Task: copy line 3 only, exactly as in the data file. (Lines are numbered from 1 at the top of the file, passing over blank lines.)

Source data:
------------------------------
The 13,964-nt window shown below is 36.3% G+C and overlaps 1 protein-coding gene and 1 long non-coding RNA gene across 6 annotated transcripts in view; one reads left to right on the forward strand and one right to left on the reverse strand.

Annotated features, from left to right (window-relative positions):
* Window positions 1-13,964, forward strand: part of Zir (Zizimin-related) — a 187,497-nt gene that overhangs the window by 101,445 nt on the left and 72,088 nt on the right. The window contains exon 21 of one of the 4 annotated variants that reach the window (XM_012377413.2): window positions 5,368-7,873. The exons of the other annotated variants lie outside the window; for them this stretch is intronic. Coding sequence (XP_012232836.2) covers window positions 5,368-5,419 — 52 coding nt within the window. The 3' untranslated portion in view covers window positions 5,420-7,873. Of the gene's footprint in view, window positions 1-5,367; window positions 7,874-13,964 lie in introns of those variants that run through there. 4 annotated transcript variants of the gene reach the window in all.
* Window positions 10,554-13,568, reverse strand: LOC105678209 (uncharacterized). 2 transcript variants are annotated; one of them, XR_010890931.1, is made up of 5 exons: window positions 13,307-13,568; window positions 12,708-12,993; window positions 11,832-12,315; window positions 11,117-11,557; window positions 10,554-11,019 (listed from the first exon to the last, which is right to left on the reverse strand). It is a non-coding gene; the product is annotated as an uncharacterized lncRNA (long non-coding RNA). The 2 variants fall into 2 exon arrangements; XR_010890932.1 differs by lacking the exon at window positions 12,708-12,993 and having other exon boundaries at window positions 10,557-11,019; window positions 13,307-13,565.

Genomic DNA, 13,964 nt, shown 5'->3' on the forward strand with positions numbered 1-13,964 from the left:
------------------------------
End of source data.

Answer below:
* Window positions 1-13,964, forward strand: part of Zir (Zizimin-related) — a 187,497-nt gene that overhangs the window by 101,445 nt on the left and 72,088 nt on the right. The window contains exon 21 of one of the 4 annotated variants that reach the window (XM_012377413.2): window positions 5,368-7,873. The exons of the other annotated variants lie outside the window; for them this stretch is intronic. Coding sequence (XP_012232836.2) covers window positions 5,368-5,419 — 52 coding nt within the window. The 3' untranslated portion in view covers window positions 5,420-7,873. Of the gene's footprint in view, window positions 1-5,367; window positions 7,874-13,964 lie in introns of those variants that run through there. 4 annotated transcript variants of the gene reach the window in all.